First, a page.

I've been doing this job for far too long and something like a power outage creates a certain level of panic at first discovery.  While we take numerous steps to protect from disasters the one true test is pulling the plug to see what happens.  That is essentially what a power outage does -- it brings a certain sense of randomness with it. 

When disaster strikes, we reach for the documentation which includes pictures of the entire server to guide those on site through the rack.  "Two down from the Cisco switch, that's the firewall.  Check to see if it's on."  Etc.

Once we were able to see the network, back to the documentation to retrieve the IP addresses for the hypervisors. 

In the event the UPS's shuts down the hypervisors, the virtual machines stay in the off state.  Once connected to the hypervisors, we spin up the virtual machines.  The servers come up and I feel like our disaster recovery procedures, and our documentation, are in order.  Albeit tiny, I feel like we've survived a disaster without incident.

With a feeling of confidence, I login to a server and it doesn't like the password.  Another go, perhaps I'm fat fingering the keys.  Again, it doesn't like the password.  On my third attempt, I get the following error:  "Bad request timestamp () [40105]"




  
I've yet to see this message until today but a hunch tells me it's something related to the Duo two-factor authentication we're using.  A quick search confirms my guess -- the time is out of sync.  Forget about the WHY for a moment -- the WHY doesn't matter.  What matters is that the time is out of sync on ALL of the servers and we can't login at the desktop to fix the issue.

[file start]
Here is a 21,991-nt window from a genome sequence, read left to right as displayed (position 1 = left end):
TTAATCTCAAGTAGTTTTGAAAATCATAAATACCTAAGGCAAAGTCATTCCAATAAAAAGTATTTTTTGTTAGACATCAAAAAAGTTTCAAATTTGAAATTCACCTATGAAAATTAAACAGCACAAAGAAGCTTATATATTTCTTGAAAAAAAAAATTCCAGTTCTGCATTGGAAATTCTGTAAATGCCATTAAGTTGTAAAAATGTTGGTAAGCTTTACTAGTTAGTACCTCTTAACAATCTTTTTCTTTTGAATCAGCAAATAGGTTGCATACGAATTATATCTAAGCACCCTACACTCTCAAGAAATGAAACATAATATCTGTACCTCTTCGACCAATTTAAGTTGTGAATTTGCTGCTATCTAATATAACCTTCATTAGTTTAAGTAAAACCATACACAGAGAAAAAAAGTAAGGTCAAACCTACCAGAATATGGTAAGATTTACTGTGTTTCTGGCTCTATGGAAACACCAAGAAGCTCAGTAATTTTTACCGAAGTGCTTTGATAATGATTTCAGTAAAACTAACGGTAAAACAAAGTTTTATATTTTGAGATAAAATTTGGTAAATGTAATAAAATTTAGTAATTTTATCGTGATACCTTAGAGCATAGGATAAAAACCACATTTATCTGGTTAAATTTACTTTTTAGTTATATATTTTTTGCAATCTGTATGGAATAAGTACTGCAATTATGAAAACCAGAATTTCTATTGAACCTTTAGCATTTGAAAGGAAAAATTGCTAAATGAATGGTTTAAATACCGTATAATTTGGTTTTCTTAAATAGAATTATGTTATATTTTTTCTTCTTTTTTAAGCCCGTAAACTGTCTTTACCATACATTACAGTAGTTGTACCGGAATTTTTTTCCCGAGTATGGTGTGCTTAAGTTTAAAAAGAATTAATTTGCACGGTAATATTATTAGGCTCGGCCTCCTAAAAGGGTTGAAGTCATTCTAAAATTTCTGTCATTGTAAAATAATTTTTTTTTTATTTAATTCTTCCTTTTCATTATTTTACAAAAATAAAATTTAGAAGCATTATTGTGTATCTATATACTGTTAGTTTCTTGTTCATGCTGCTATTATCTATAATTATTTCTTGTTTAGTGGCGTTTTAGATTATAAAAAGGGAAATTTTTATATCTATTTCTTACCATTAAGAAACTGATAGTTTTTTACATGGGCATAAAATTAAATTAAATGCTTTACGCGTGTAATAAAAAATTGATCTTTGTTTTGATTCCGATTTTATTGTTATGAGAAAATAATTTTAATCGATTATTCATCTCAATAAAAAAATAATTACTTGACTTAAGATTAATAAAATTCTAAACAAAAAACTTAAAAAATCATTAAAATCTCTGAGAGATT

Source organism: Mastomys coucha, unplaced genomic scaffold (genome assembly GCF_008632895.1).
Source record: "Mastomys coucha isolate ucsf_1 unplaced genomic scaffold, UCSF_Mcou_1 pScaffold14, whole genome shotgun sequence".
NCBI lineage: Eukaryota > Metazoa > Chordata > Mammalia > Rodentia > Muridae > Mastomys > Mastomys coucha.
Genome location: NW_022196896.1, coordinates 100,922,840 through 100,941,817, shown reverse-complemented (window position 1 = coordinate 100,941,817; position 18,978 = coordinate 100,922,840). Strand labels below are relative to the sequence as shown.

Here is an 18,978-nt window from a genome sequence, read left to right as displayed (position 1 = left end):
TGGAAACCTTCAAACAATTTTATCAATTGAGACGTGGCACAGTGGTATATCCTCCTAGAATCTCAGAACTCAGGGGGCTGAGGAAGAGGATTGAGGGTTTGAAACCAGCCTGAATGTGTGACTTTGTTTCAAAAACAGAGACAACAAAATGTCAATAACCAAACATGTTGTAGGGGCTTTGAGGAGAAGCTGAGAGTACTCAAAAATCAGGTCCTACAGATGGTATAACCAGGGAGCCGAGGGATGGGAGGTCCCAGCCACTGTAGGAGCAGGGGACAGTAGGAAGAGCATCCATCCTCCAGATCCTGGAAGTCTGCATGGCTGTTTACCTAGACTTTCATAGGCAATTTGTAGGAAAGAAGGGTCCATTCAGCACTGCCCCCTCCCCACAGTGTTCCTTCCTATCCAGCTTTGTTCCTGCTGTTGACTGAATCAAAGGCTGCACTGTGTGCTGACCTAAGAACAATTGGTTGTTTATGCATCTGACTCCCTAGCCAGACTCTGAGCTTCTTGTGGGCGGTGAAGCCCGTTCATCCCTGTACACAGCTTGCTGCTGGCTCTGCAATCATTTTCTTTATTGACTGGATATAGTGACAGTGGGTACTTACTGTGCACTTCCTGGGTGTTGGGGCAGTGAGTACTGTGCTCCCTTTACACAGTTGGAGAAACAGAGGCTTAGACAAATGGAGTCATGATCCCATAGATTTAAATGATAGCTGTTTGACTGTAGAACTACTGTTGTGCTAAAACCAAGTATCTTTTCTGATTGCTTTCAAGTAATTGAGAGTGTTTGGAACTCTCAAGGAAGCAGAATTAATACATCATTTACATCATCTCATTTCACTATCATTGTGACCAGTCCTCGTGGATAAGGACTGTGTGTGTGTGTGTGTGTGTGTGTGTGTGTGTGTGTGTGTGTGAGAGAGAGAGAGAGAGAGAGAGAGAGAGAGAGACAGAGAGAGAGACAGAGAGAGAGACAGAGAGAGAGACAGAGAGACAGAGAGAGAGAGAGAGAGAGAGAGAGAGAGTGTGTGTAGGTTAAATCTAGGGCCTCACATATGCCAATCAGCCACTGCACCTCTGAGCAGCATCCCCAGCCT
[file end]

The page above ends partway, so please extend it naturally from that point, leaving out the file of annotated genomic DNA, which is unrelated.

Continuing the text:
After some head scratching, I realize that we just need:

1.  A machine in the domain to sync against.
2.  A way of getting the servers to sync to that machine.  

Each situation is unique and the way I solved this problem probably isn't relevant to you but I was able to execute:  net time \\system-with-correct-time /set /y 

When the clock was back in sync, we were able to login.

In your situation, you have to think about what you can and can't do.  You can't login at the desktop.  But you can access the file system, you can access the task scheduler, and you can pretty much do everything except login at the desktop.  If you have a patch management system, can you execute commands from that system?  If so, that's your easiest solution.  

A method that might work for you -- using PsExec which can be found in the PsTools download on Microsoft's website:





From a remote machine, we launch PsExec to spawn a command prompt for us on the remote machine.  Once we're on the remote machine, we can use net time to sync with the remote machine.  We could probably use the time command as well.  

I can think of a few other ways to accomplish this task.  Enabling Telnet for example -- which is native and could be a better option if introducing outside tools is prohibited.